political spending

Many people in our liberal democracies feel they are being tossed hither and thither by forces beyond their control. Roger
Americans know that secret money is being funneled into our elections every cycle, and they are not happy about it. In fact, almost two thirds of Americans are dissatisfied with the outsized influence of corporations in this country, and 78% want to see the Supreme Court's decision in Citizens United overturned.
It's making political spending less and less transparent.
New tax documents released last week confirm what we've known for years: sophisticated political operatives on the right and the left continue to use phony social welfare organizations to pump tens of millions of anonymous dollars into our elections.
America is plunging head-long into what will be the most expensive federal election in history, with essentially no cop on the beat to ensure that the election is administered fairly and transparently. This is going to be one messy election.
On May 6th, Democratic presidential candidate Hillary Clinton held her first two fundraising events in San Francisco. I attended an afternoon event, featuring a confident, positive Clinton.
Money isn't speech and corporations aren't people. Most people get that. According to the U.S. Supreme Court, however, political contributions by corporations and the richest Americans actually are free speech and entitled to special protection. Even when they're made in secret.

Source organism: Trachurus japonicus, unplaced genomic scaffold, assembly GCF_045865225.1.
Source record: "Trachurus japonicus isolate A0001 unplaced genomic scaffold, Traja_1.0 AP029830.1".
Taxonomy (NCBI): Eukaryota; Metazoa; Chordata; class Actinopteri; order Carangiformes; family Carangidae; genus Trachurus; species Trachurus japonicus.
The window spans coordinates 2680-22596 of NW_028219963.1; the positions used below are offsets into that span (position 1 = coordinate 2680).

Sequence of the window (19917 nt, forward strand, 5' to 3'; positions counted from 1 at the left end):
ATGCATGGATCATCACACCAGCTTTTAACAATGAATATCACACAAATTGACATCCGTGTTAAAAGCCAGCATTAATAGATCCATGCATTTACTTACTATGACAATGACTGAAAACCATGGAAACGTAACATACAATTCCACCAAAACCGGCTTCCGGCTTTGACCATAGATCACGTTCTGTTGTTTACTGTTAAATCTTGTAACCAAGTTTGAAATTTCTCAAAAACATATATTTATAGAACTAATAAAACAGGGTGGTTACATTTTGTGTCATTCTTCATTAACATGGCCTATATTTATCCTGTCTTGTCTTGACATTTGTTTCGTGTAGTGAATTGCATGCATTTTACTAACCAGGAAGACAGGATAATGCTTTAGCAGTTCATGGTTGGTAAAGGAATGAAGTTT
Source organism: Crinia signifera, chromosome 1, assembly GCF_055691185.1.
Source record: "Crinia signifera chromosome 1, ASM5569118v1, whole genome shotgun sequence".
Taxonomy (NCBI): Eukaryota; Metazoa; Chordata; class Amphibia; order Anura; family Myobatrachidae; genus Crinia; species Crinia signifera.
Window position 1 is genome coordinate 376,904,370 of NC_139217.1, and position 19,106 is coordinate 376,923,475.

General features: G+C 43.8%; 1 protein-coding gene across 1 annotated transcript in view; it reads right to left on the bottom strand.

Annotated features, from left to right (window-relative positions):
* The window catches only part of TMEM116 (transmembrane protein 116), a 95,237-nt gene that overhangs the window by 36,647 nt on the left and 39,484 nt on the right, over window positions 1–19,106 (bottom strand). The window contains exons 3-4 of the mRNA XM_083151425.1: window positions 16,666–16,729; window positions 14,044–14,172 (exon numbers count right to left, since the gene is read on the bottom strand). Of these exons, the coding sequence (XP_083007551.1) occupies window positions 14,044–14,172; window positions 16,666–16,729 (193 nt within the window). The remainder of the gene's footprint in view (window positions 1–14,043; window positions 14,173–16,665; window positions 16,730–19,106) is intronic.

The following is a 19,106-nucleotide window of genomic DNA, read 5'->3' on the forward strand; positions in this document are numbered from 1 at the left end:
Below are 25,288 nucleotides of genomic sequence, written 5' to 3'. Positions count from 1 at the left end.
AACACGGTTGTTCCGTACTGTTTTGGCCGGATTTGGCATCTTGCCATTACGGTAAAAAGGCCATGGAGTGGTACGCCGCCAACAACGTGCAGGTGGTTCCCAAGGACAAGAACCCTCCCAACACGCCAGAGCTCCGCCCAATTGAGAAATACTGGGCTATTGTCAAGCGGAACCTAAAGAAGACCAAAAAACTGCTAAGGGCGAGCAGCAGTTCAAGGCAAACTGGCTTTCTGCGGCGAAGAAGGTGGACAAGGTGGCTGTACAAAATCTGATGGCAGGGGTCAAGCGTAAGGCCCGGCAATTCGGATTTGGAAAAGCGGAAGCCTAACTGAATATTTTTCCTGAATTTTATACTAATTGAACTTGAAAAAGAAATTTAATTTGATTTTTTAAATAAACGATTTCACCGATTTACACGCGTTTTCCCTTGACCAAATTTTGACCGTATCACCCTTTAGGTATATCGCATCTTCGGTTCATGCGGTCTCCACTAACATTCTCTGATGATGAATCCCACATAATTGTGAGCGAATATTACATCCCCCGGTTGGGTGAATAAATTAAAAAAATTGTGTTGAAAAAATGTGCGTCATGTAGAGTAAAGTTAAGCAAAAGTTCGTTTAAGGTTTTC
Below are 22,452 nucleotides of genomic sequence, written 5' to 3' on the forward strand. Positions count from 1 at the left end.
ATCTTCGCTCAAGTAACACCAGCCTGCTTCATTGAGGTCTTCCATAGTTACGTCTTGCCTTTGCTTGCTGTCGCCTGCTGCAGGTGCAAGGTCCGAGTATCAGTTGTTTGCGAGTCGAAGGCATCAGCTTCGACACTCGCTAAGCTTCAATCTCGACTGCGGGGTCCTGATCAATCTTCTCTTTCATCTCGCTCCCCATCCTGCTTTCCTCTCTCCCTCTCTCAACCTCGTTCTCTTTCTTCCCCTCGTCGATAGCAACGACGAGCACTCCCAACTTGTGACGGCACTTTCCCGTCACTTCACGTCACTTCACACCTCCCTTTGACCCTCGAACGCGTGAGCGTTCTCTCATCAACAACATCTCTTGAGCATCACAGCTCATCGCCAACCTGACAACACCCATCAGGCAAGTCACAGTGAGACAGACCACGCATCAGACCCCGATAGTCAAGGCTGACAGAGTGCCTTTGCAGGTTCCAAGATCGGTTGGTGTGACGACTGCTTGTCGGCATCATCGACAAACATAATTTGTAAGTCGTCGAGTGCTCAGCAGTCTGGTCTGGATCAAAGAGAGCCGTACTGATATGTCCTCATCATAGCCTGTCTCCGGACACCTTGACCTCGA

IER spokesman Chris Warren dismissed the Republic Report story in a statement to The Huffington Post. "Mr. Fang is grasping
More and more of the nation's leading companies are voluntarily adopting or strengthening their policies to provide for detailed disclosure of their political contributions. Yet they're having to do so against very strong opposition from their own leading trade associations.
The recent brouhaha about the IRS unfairly scrutinizing conservative groups applying for tax-exempt status illustrates just how sticky -- and political -- nonprofit and charitable status has become.
Despite all of the backstabbing, petty, mean-spirited national ads I see, it's a quiet, local ad that annoys and saddens me the most. But as tired as we all are of the negativity, let us not lose sight of the importance of the opportunity that lies ahead.
By Alina Selyukh The study also found little financial benefit in putting former federal or state officials, such as ambassadors
There are moral hazards and agency costs in the allocation of corporate funds. Experience has shown that executives will support policies that diminish shareholder returns. The term "capitalism" refers, after all, to the providers of capital.
Up in Washington, there is also some support in the SEC for companies to disclose their political spending to shareholders
Our republic is being challenged by a powerful array of superhuman forces deeply embedded in the fabric of our culture -- large corporations. But today we got a piece of good news.
Bross, who co-chairs the Conference Board's Committee on Political Spending, explained that this responsibility comes alongside
Another concern was raised last week when the Colorado Daily pointed out that even allowing voters the chance to express
Secret spending in elections is toxic. The Obama administration's draft executive order to increase transparency in political spending is a big step in the right direction. It is time for the president to sign it.